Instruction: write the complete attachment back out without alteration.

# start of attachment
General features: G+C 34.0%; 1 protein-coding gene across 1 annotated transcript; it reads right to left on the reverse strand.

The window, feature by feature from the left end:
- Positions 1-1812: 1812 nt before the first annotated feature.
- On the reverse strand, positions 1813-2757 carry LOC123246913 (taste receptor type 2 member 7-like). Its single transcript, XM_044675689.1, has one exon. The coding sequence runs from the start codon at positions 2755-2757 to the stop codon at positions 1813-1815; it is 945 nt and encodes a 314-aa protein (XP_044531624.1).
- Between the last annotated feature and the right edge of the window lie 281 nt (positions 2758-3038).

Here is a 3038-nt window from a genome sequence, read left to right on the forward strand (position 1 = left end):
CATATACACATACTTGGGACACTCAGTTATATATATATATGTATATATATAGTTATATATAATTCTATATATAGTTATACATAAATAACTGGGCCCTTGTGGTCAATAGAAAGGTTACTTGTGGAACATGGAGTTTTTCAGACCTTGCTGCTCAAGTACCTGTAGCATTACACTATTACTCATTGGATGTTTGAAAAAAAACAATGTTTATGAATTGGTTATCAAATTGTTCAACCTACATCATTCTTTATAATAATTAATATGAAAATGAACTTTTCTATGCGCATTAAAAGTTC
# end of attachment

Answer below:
General features: G+C 34.0%; 1 protein-coding gene across 1 annotated transcript; it reads right to left on the reverse strand.

The window, feature by feature from the left end:
- Positions 1-1812: 1812 nt before the first annotated feature.
- On the reverse strand, positions 1813-2757 carry LOC123246913 (taste receptor type 2 member 7-like). Its single transcript, XM_044675689.1, has one exon. The coding sequence runs from the start codon at positions 2755-2757 to the stop codon at positions 1813-1815; it is 945 nt and encodes a 314-aa protein (XP_044531624.1).
- Between the last annotated feature and the right edge of the window lie 281 nt (positions 2758-3038).

Here is a 3038-nt window from a genome sequence, read left to right on the forward strand (position 1 = left end):
CATATACACATACTTGGGACACTCAGTTATATATATATATGTATATATATAGTTATATATAATTCTATATATAGTTATACATAAATAACTGGGCCCTTGTGGTCAATAGAAAGGTTACTTGTGGAACATGGAGTTTTTCAGACCTTGCTGCTCAAGTACCTGTAGCATTACACTATTACTCATTGGATGTTTGAAAAAAAACAATGTTTATGAATTGGTTATCAAATTGTTCAACCTACATCATTCTTTATAATAATTAATATGAAAATGAACTTTTCTATGCGCATTAAAAGTTC